Another Jezebel in Power - A.D. 842

 •  3 min. read  •  grade level: 10
After the death of the Emperor Theophilus, Theodora his widow governed as regent during the minority of her son. Her concealed attachment to idolatry was well known to the priesthood, and no sooner was Theophilus dead than she applied herself to the complete accomplishment of her great object. When the way was clear, a solemn festival was appointed for the restoration of images. "The whole clergy of Constantinople, and all who could flock in from the neighborhood, met in and before the palace of the archbishop, and marched in procession with crosses, torches, and incense, to the church of St. Sophia. There they were met by the Empress and her infant son Michael. They made the circuit of the church, with their burning torches, paying homage to every statue and picture, which had been carefully restored, never again to be effaced till the days of later, more terrible Iconoclasts, the Ottoman Turks."
After so triumphant a re-establishment of images, the victorious party no doubt thought the right time was come to propose and endeavor to secure another triumph; they now urged the Empress to undertake the entire suppression of the Paulicians. They had preached against images, relics, and the rotten wood of the cross. They were not fit to live. The catholics gained their object! An edict was issued under the regency of Theodora, which decreed that the Paulicians should be exterminated by fire and sword, or brought back to the Greek church. But they refused all attempts which were made to gain them, and the fiery demon of persecution was let loose among them. Her inquisitors explored the cities and mountains of the lesser Asia, and executed their commission in the most cruel manner. The numbers of the sect, and the severity of the persecution, may be judged by the multitudes who were slain by the sword, beheaded, drowned, or consumed in the flames. It is affirmed by both civil and ecclesiastical historians, that, in a short reign, one hundred thousand Paulicians were put to death. Was there ever a more genuine daughter of Jezebel? She had not even an Ahab to stir up to do this cruel work, but with her own hand, as it were—alas! a woman's hand—by her own decree, she slaughtered one hundred thousand of God's saints, re-established the worship of idols, and nourished with royal favor the idolatrous priests of Rome.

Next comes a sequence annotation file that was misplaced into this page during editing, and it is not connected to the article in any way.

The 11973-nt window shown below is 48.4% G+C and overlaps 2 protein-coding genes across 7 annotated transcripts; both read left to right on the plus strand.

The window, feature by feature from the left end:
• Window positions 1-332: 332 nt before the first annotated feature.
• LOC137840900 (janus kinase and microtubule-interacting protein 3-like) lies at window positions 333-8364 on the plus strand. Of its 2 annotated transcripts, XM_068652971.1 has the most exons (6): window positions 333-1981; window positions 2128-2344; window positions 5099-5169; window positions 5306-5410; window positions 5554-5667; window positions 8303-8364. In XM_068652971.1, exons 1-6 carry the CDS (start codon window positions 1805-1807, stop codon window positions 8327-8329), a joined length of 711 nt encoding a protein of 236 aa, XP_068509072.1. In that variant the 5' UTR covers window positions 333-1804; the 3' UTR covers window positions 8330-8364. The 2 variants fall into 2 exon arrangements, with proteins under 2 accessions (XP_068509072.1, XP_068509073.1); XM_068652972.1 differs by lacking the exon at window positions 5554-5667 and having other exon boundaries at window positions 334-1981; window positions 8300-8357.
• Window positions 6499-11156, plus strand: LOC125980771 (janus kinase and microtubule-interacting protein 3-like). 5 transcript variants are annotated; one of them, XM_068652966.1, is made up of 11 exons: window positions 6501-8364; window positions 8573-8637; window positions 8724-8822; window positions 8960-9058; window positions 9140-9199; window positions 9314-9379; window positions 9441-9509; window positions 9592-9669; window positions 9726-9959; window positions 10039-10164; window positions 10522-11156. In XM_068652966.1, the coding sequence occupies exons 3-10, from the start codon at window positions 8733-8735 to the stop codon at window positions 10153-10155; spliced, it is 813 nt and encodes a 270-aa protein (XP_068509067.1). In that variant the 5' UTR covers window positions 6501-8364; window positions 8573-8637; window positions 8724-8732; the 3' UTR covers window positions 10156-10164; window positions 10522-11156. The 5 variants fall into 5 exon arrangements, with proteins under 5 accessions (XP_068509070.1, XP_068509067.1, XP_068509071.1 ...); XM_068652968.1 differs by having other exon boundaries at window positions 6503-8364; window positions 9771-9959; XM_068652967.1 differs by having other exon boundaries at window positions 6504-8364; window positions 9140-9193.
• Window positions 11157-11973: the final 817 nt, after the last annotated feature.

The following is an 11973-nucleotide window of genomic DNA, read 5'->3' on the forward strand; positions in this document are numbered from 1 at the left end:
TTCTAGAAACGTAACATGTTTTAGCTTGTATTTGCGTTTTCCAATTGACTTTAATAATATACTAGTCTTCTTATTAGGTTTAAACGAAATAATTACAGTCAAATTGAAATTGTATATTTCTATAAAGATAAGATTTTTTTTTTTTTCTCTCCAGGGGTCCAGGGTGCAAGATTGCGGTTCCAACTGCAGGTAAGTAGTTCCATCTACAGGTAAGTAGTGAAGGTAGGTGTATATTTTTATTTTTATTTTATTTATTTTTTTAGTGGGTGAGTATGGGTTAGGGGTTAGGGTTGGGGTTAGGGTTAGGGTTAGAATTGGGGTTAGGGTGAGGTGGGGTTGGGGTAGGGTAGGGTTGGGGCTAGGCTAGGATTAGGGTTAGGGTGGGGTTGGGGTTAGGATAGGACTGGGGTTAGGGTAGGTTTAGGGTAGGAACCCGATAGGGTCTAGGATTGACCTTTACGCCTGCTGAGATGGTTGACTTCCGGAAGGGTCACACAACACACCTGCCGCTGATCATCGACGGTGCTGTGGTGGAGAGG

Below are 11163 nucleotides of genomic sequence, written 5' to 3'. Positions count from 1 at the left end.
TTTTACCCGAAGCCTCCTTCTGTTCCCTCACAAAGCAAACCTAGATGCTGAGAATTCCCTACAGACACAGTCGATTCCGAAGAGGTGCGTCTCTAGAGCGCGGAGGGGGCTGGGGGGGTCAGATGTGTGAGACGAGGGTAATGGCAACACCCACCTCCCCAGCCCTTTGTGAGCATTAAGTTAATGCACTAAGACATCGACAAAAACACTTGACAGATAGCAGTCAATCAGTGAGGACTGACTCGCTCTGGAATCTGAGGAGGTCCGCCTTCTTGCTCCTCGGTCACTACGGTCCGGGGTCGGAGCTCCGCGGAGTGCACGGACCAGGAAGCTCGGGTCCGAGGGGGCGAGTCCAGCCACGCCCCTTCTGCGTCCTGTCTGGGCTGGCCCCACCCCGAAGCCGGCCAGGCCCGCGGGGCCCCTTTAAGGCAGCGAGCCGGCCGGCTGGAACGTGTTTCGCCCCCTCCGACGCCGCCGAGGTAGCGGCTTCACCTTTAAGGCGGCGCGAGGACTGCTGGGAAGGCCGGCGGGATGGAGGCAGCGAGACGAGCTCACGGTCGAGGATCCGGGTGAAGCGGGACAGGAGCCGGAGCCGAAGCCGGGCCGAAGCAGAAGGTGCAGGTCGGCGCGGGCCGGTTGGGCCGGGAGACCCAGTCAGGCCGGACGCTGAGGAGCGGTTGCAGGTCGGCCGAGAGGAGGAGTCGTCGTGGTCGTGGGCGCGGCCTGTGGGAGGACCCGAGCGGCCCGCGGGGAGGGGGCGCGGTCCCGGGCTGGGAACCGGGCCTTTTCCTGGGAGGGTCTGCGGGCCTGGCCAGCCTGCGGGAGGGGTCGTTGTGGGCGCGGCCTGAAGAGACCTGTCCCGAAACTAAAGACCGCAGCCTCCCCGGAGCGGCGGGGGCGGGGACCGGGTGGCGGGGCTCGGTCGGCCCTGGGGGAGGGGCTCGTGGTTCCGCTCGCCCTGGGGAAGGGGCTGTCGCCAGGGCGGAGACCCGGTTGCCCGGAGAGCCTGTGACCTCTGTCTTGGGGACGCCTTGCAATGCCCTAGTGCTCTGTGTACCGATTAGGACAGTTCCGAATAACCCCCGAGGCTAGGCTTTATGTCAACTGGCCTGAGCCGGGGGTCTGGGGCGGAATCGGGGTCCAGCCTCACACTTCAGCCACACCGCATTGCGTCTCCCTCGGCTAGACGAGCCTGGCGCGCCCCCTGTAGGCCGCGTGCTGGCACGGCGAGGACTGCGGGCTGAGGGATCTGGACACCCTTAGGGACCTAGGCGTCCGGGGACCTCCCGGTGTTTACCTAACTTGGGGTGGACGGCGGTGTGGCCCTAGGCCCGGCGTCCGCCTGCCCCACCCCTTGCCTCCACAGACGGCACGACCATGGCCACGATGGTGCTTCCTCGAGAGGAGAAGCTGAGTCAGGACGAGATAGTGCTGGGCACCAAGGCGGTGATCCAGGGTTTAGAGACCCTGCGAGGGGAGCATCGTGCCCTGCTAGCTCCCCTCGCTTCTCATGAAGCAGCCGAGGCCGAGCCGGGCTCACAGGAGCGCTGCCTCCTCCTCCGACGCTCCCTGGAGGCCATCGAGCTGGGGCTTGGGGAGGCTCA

The history of Iconoclasm has been remarkable for female influence. Helena was the first to suggest and encourage veneration for relics; Irene was the restorer of image-worship when threatened with destruction; and now Theodora not only re-establishes the idolatry which her husband had endeavored to suppress, but persecutes the true worshippers. Surely that woman Jezebel—symbol of the dominant church in the dark ages—has her antitype in these three women, especially the last two. The likeness is too striking to be questioned. But the whole system of Catholicism breathes the fearful spirit, and is characterized by the dark features of Jezebel's character. The word of the Lord cannot be broken. "There was none like unto Ahab, which did sell himself to work wickedness in the sight of the Lord, whom Jezebel his wife stirred up." This is the type. The antitype is, "I have a few things against thee, because thou sufferest that woman Jezebel, which calleth herself a prophetess, to teach and seduce my servants to commit fornication, and to eat things sacrificed unto idols. And I gave her space to repent of her fornication; and she repented not." (1 Kings 21:2525But there was none like unto Ahab, which did sell himself to work wickedness in the sight of the Lord, whom Jezebel his wife stirred up. (1 Kings 21:25); Rev. 2:20, 2120Notwithstanding I have a few things against thee, because thou sufferest that woman Jezebel, which calleth herself a prophetess, to teach and to seduce my servants to commit fornication, and to eat things sacrificed unto idols. 21And I gave her space to repent of her fornication; and she repented not. (Revelation 2:20‑21).)